Column: Using the penalty kill as a weapon

Of all the things that are most interesting about the top major junior team in Canada, one stat sticks out like a sore thumb.

The Prince Albert Raiders, with only one loss in 25 games, have scored 15 shorthanded goals this season and only allowed nine power-play goals in 124 opportunities.

Those 15 are eight more than the Red Deer Rebels, who sit second in the WHL with seven.

The Raiders have also killed 92.7 percent of power plays this season, six percent higher than the next closest team in the WHL.

Prince Albert, much like the Rebels have been able to weaponize their penalty kill.

The league’s leading point producer, Raiders’ forward Brett Leason plays in all situations, including the penalty kill. He has five goals while shorthanded and has 26 tallies in 26 games. Linemate Noah Gregor has three shorthanded goals and four on the power play for 12 total on the year.

All that is to say, the Raiders, like many teams at the NHL level are recognizing the opportunity available.

Red Deer is doing the same with Brandon Hagel and Reese Johnson. Johnson has scored three times shorthanded this season, while Hagel has two.

That’s more shorthanded goals than many teams combined.

Both teams, two of the top 10 in the CHL are using their first line players on both the power play and the penalty kill.

What is noticeable about each of those four players is their ability to use speed both offensively and defensively. They are creating pressure on the attacking team in the offensive zone.

Also, in transition, they are using their speed to put the power play group back on its heels, during a time when that unit is supposed to be attacking. This creates mistakes and mistakes equal turnovers and turnovers often lead to goals. Especially at the major junior level, where teams are prone to mistakes.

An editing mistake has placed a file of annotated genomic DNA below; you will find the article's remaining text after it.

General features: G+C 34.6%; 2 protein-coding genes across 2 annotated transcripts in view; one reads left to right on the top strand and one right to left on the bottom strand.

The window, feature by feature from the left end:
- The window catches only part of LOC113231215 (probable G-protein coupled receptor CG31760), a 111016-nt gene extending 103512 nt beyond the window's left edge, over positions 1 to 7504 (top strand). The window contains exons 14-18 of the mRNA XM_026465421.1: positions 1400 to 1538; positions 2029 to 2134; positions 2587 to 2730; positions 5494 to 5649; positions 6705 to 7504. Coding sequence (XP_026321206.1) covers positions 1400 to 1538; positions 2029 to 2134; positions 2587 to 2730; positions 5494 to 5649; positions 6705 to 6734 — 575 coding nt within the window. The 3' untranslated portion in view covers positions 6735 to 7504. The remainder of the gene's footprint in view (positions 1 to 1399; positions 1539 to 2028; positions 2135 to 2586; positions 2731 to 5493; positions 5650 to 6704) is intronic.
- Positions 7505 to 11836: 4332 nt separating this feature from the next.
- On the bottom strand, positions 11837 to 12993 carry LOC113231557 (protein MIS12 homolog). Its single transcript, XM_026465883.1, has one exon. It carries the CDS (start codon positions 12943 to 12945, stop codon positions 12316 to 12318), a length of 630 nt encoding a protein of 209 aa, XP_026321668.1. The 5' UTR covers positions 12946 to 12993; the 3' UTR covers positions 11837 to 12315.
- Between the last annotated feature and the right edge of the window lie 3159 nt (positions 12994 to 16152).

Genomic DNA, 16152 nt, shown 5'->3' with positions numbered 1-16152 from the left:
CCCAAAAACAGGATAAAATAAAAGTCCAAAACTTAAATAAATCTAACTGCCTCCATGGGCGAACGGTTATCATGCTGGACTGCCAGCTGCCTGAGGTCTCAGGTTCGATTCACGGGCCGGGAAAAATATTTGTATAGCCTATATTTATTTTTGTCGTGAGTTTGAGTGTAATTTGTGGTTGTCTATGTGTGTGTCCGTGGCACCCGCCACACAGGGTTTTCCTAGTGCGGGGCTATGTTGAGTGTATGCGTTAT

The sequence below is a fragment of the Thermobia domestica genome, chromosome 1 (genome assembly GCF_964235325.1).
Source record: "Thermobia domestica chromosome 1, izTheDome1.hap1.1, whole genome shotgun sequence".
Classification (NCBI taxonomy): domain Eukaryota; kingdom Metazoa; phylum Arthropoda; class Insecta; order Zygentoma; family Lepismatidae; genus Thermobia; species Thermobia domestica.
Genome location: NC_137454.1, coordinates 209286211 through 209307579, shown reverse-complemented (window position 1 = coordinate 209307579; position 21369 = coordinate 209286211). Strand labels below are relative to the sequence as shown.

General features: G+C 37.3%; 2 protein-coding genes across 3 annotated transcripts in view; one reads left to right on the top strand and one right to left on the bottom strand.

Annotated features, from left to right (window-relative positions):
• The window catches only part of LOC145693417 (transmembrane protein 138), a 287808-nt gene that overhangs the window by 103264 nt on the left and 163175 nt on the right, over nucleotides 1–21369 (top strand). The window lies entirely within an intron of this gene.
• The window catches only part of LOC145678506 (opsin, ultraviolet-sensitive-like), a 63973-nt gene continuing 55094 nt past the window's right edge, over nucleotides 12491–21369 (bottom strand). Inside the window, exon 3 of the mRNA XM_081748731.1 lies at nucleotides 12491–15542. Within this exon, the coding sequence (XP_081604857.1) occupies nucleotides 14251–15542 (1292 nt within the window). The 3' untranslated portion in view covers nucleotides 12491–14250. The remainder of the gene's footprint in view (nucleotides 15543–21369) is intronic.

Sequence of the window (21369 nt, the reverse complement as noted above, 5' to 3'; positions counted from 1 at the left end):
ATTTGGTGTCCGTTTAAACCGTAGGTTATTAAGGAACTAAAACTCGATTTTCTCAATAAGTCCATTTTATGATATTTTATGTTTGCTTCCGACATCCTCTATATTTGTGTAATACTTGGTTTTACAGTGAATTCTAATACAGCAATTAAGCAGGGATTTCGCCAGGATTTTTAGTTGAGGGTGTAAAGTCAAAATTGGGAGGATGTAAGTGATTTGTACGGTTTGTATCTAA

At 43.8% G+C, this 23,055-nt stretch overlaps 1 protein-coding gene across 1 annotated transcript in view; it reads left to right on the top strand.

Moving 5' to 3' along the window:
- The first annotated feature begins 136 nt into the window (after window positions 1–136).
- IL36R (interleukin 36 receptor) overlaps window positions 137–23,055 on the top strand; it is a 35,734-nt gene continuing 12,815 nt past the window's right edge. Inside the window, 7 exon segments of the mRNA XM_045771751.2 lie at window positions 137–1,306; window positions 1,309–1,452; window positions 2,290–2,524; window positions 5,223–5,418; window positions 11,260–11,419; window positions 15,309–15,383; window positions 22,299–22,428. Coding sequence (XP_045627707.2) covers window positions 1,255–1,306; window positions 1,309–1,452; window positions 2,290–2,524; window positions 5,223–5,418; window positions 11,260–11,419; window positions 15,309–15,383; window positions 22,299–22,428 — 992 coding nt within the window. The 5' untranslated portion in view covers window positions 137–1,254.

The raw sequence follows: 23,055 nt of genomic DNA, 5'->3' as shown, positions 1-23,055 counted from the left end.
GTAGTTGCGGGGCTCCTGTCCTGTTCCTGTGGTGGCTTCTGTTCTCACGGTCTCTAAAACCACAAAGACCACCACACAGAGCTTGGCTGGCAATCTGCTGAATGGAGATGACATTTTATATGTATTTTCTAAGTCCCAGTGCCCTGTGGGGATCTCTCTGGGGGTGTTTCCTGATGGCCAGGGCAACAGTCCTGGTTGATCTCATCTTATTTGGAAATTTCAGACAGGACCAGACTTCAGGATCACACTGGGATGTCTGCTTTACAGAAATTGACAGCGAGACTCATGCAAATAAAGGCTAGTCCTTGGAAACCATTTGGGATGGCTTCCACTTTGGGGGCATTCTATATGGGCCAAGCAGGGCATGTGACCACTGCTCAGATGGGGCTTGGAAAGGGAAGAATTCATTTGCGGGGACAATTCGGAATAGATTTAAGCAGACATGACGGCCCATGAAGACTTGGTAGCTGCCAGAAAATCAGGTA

Last season in the WHL, Justin Almeida had 43 goals, six of which were shorthanded. He was top 10 in the WHL in points. Matthew Phillips, who is currently playing with the AHL’s Stockton Heat had 112 points with the Victoria Royals last year. He was one of the best players in the WHL last season and had five shorthanded goals.

Using talented players is not a completely new strategy on the penalty kill, but it does have faults.

Not every top player has the hockey IQ to play on the penalty kill or the desire. Also, fitness comes into account, because if you play on both the power play and penalty kill as well as top minutes five-on-five, you’re looking at a lot a time on ice.

A few NHL teams also employ this strategy, including the Boston Bruins. Brad Marchand is the NHL active leader in shorthanded goals, with 23 on his career. Marchand is almost always teamed up with Patrice Bergeron, who is arguably one of the top defensive forwards in all of hockey and is also an offensive threat.

Eric Staal, who scored 42 goals last year for the Minnesota Wild, also kills penalties. He is fourth on the active list with 19 career shorthanded tallies.



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